Aldinger's file was, of course, in order and he remained talking to Major Ehrenberger outside the front door while Manfred went upstairs to continue coloring some maps for his father. It was nearly an hour later that General Maisel came out. He was followed after a minute or two by General Burgdorf. Rommel was not with them. He had gone upstairs to his wife.""As he was taking leave of his wife, Manfred entered the room cheerfully, to see what had become of his father. The generals were waiting for him. Rommel said good-bye to his son also. Then he turned and went into the room next door. Manfred followed at his heels. Rommel called for his soldier servant and sent him to find Aldinger. To Aldinger he explained what was in store for him. He was now quite calm but Aldinger could hear Frau Rommel sobbing in her room.

Aldinger was not disposed to take it like this. "I told him", he said, "that he must at least make an escape. Why could we not try to shoot our way out together ?", asked Aldinger. "We have been in as bad places before and got away." "It's not good, my friend", he said, "this is it ! All the streets are blocked with S.S. cars and the Gestapo are all around the house. We could never get back to the troops. They've taken over the telephone. I cannot even ring up my headquarters." Aldinger said we could at least shoot Burgdorf and Maisel. "No", said Rommel, "they have their orders. I have Manfred and my wife to think of". Then he told me that he had been promised that no harm should come of them if he took the first choice. A pension would be paid. He was to be given a state funeral. He would be buried at home in Herrlingen. "I have spoken to my wife and made up my mind..", he said, "I will never allow myself to be hanged by that man, Hitler !! I planned no murder. I only tried to serve my country, as I have done all my life, but now this is what I must do. In about half an hour there will come a telephone call from Ulm to say that I have had an accident and am dead"."Having taken his decision, Rommel went upstairs with Manfred and Aldinger.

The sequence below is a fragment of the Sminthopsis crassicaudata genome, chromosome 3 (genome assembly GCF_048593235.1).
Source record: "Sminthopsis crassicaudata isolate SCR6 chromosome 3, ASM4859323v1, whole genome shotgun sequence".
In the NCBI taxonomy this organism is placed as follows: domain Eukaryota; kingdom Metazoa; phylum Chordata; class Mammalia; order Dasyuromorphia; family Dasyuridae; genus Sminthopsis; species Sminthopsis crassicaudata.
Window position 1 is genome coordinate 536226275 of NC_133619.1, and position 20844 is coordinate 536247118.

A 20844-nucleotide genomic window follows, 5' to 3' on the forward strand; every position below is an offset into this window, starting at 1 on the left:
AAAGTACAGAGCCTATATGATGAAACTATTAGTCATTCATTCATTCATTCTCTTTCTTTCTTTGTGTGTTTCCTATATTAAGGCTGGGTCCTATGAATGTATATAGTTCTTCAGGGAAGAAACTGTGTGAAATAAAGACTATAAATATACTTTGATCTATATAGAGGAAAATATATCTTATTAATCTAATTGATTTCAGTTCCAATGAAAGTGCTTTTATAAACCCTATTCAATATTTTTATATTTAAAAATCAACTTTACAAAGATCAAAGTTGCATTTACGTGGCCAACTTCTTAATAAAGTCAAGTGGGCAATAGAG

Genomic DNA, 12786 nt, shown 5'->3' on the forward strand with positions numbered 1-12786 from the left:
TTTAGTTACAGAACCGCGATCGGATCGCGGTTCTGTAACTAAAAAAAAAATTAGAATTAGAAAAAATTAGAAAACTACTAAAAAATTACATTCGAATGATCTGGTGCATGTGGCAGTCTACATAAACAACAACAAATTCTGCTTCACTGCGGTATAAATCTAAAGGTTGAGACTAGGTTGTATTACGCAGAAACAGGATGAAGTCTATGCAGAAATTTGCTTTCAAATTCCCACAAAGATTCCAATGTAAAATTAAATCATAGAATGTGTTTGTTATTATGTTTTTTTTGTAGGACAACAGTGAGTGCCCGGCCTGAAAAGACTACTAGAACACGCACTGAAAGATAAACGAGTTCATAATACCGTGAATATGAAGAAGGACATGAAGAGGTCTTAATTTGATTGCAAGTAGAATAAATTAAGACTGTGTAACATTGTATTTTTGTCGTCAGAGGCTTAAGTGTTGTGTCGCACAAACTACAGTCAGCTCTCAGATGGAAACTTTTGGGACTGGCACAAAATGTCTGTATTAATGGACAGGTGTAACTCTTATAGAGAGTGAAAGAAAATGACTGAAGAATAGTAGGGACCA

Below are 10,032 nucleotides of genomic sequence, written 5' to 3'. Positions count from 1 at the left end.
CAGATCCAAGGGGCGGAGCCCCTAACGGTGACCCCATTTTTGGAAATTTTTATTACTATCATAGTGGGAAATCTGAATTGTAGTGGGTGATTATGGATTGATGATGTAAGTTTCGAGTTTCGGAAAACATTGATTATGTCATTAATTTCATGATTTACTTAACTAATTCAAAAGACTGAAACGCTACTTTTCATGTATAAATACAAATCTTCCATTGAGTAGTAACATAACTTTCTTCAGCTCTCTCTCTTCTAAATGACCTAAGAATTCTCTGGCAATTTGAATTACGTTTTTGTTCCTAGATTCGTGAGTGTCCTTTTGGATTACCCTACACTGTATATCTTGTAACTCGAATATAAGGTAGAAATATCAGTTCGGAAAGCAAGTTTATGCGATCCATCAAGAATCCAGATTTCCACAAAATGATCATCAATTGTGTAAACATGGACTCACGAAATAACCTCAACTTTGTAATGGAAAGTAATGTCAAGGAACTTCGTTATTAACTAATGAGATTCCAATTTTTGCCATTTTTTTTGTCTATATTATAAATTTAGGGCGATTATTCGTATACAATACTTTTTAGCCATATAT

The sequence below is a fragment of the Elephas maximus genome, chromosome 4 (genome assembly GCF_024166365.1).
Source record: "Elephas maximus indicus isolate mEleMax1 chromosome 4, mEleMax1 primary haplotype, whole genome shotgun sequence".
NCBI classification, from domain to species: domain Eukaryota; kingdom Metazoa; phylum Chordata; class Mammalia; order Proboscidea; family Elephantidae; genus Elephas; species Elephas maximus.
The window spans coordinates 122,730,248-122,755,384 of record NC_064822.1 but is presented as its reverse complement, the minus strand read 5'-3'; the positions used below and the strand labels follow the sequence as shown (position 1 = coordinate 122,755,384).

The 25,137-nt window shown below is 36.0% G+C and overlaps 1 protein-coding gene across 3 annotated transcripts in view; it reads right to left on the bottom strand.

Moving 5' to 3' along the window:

The generals were looking at the garden. They came over to the car and Rommel got in first into the back seat. Burgdorf and Maisel followed him. Major Ehrenberger had already left to make the arrangements.""Twenty-five minutes later the telephone rang. Aldinger answered it. It was Major Ehrenberger, speaking from Ulm. "Aldinger", he said, "a terrible thing has happened, Fieldmarshal Rommel has had a hemmorhage, a brain storm, in the car !! He is dead !! " Aldinger did not reply. Did you hear what I said", asked Ehrenberger. "Yes", said Aldinger, "I heard." "Then please tell Frau (Mrs.) Rommel that I am coming back to the house at once." Aldinger walked slowly upstairs to Rommel's widow. He had no need to speak